Northern Virginia Suburbs Likely to Remain Immune from Dropping Home Prices

Northern Virginia's suburbs are likely to remain immune from the sharp home price drops that have occurred in other parts of the country, according to a new report. The study by analyst RCLCO found that most suburban neighborhoods in Northern Virginia still offer good value for prospective homebuyers. In particular, Loudoun and Prince William counties are expected to see healthy demand in the years ahead.

In the wake of a stronger trajectory of home price appreciation and increased sales, Northern Virginia sub-markets are expected to continue to offer stable home prices. While there may be some pockets that see downward movement, most areas in the region will remain immune from significant price drops. From a seller’s perspective, it is prudent to remain flexible in your listing price and be willing to accept less than asking if you are in a competitive market. On the other hand, from a buyer’s standpoint, now may be an opportune time to purchase. 

Even those who previously believed that the housing market would endure economic pressures without experiencing drops in sales prices are starting to utilize the "f-word" of the real estate sector, "falling," as in "falling prices.

 

However, according to one analyst, towns in the area are still mainly protected from the possibility of falling prices in the near future.

 

"The suburban markets of Northern Virginia have largely avoided the worst of the housing crisis, and we expect them to remain relatively strong in the coming years," -said RCLCO managing director Maureen McAvey. 

 

Though home prices in the region are not expected to rise as rapidly as they have in recent years, the overall market is still projected to stay strong. This is due in part to the continued growth of the Washington, D.C., metro area, which is expected to add more than one million new residents by 2030. With limited land available for new development, the demand for housing in the suburbs is expected to remain high.

 

"The bottom line is that the Northern Virginia suburbs are still a good place to buy a home," said McAvey. 



The chief economist for the multiple-listing and analytics company Bright MLS, Lisa Sturtevant, isn't entirely optimistic about the upcoming weeks and months.

 

Sturtevant declared in a blog post on July 28 that

 

 "The party is gone." She wrote, "Housing-market conditions are slowing down after two plus years of bidding wars, buying sight-unseen, and prices rising three times faster than normal." In some ways, she added, it would be a "welcome reprieve, a chance for buyers, sellers, Realtors, lenders, and everyone who watches the housing market to catch their breath and reset."

 

Sturtevant continues to agree with the majority of analysts who believe that the housing market will continue to stagnate overall and that price growth will be mild. But she also acknowledges the possibility of price reductions in particular areas across Bright MLS's coverage area, which encompasses portions of six states (Virginia, Maryland, West Virginia, Delaware, New Jersey, and Pennsylvania) plus the District of Columbia, where a total of $142 billion in home sales were completed in 2021.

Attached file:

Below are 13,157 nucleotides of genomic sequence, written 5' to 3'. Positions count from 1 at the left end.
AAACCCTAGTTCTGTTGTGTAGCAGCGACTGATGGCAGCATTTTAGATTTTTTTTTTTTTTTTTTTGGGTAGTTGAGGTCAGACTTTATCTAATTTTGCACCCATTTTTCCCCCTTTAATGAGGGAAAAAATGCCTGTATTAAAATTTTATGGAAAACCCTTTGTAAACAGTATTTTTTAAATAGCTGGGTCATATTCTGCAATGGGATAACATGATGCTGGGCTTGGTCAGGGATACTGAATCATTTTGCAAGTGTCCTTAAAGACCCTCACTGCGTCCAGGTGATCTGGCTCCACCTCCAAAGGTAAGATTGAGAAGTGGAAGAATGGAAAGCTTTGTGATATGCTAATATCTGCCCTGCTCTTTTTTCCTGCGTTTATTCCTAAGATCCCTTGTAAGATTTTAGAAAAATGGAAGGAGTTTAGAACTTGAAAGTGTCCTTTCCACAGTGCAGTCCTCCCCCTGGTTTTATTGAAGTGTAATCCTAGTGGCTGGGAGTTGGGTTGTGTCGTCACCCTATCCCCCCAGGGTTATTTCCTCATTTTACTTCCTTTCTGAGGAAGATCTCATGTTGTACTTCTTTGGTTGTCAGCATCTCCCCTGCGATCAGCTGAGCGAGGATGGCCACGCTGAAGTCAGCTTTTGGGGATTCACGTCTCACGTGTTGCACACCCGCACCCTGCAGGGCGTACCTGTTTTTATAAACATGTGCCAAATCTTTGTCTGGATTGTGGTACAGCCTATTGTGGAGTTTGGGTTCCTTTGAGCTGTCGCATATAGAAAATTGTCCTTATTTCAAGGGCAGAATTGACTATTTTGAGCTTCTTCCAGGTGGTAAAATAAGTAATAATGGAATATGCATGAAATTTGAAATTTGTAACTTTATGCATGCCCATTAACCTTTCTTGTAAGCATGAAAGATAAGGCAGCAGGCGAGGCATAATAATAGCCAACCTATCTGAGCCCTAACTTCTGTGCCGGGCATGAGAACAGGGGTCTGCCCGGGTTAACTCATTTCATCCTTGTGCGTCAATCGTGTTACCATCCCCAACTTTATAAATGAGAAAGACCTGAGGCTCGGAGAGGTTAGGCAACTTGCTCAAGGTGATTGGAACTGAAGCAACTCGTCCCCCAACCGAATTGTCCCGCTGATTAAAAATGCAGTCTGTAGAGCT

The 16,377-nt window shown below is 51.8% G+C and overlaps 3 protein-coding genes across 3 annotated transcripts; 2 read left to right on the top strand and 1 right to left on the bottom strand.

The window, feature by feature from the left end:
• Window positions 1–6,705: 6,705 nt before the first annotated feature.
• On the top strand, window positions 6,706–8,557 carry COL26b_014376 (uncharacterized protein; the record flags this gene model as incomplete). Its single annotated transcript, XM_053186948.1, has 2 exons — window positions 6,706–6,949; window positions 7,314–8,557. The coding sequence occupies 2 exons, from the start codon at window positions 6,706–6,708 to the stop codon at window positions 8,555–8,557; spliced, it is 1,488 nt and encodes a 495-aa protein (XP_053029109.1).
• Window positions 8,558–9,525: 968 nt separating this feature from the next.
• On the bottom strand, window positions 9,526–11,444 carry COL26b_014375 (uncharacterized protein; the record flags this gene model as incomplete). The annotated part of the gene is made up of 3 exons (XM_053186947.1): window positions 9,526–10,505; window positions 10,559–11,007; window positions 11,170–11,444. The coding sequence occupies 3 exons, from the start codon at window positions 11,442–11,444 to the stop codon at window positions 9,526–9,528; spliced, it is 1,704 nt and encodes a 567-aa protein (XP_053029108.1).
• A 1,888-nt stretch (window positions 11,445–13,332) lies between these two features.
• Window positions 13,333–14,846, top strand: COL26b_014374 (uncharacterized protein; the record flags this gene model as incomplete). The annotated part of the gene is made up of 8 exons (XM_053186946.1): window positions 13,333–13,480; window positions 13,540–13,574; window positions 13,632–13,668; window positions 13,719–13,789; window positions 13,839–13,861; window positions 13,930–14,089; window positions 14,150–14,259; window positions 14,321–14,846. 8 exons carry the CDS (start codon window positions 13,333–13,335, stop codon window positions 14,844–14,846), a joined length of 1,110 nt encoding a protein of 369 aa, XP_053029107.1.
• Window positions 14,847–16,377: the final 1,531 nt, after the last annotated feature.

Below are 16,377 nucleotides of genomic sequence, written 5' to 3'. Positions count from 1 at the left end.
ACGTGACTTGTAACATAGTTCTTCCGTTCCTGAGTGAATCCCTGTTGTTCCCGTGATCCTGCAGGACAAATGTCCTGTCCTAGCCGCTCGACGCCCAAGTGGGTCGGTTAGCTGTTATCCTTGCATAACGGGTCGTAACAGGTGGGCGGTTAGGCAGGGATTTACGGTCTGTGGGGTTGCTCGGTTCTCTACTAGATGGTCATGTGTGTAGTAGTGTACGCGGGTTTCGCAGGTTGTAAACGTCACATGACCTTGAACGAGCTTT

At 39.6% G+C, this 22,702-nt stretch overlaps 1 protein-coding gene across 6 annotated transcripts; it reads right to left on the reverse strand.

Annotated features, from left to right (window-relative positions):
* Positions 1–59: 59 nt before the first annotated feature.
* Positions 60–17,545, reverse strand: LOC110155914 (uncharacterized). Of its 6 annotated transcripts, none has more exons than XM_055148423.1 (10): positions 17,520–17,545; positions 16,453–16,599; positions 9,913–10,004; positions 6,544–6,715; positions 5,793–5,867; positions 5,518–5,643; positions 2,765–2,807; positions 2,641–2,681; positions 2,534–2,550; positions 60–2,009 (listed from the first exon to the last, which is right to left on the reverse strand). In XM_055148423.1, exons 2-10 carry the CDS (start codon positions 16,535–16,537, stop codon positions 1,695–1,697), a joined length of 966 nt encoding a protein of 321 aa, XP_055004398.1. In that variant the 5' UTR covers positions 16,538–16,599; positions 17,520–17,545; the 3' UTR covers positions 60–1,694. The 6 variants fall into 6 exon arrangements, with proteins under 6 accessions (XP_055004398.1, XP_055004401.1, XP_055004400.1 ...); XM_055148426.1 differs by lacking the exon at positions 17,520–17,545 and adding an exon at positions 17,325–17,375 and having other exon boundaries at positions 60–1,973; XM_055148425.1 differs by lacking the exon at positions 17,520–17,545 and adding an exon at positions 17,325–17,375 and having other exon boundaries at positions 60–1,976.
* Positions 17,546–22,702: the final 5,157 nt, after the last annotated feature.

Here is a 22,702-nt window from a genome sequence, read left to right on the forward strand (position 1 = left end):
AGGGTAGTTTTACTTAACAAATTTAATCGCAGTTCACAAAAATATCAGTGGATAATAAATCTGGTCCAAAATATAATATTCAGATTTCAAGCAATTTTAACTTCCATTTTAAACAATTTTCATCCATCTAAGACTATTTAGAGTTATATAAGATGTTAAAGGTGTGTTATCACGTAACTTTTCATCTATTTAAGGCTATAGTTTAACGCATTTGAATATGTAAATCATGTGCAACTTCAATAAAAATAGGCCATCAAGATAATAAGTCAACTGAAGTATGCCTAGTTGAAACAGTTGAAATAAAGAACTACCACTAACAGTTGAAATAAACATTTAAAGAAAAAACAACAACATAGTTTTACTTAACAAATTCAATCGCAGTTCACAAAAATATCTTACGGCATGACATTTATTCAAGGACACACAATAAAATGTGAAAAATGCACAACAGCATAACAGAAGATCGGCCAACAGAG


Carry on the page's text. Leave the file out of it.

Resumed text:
Sturtevant identified five variables that can pave the way for price declines in particular areas:

 

• Locations whose prices increased significantly more quickly than the national average over the previous two years.

• Areas where the epidemic caused second-home buyers to raise prices. 

• In rural and "exurban" markets, where the demand for distant employees has increased.

• Areas with rapidly rising inventories.

• In areas where earnings are below the national average.

 

The positive news? A five-level risk rating published by Bright MLS places Arlington, Fairfax County, the city of Falls Church, Loudoun County, and Prince William County among the least threatened areas, despite the fact that the majority of the surrounding area doesn't match those requirements.

 

(In Maryland, Montgomery County is in the lowest-risk category, Prince George's County is in the second-lowest, and Alexandria is in the second-lowest risk category, along with the District of Columbia.)

 

In order of decreasing risk of a price decline within the Bright MLS service area, the counties of Sussex, Delaware; Warren, Virginia; Worcester, Maryland; Page, Virginia; and Schuykill, Pennsylvania.

 

In general, Sturtevant continues to hold the opinion that the housing market won't experience the same catastrophe as it did 15 years ago, and he thinks that the slowing conditions will only bring housing conditions "more in line with pre-COVID tendencies."

 

If you're thinking about buying a home in the Northern Virginia residential area, now is a good time to start your search. Though prices are expected to continue to rise, they are still relatively affordable compared to other parts of the country. And with the strong job market and continued population growth in the region, now is a great time to invest in a residential home.

 

Know the ins and outs of the local real estate market. Jacobs and Co. Real Estate is the premier real estate company serving the Northern Virginia area.  We can help you find your dream home, invest in a rental property, or sell your current home. Give us a call today at (703) 594-3800) Jacobs and Co. Real Estate to get started!





JACOBS & CO. REAL ESTATE, LLC.

12923 Fitzwater Dr. Nokesville, VA 20155 

(703) 594-3800 | jacobsandco.com

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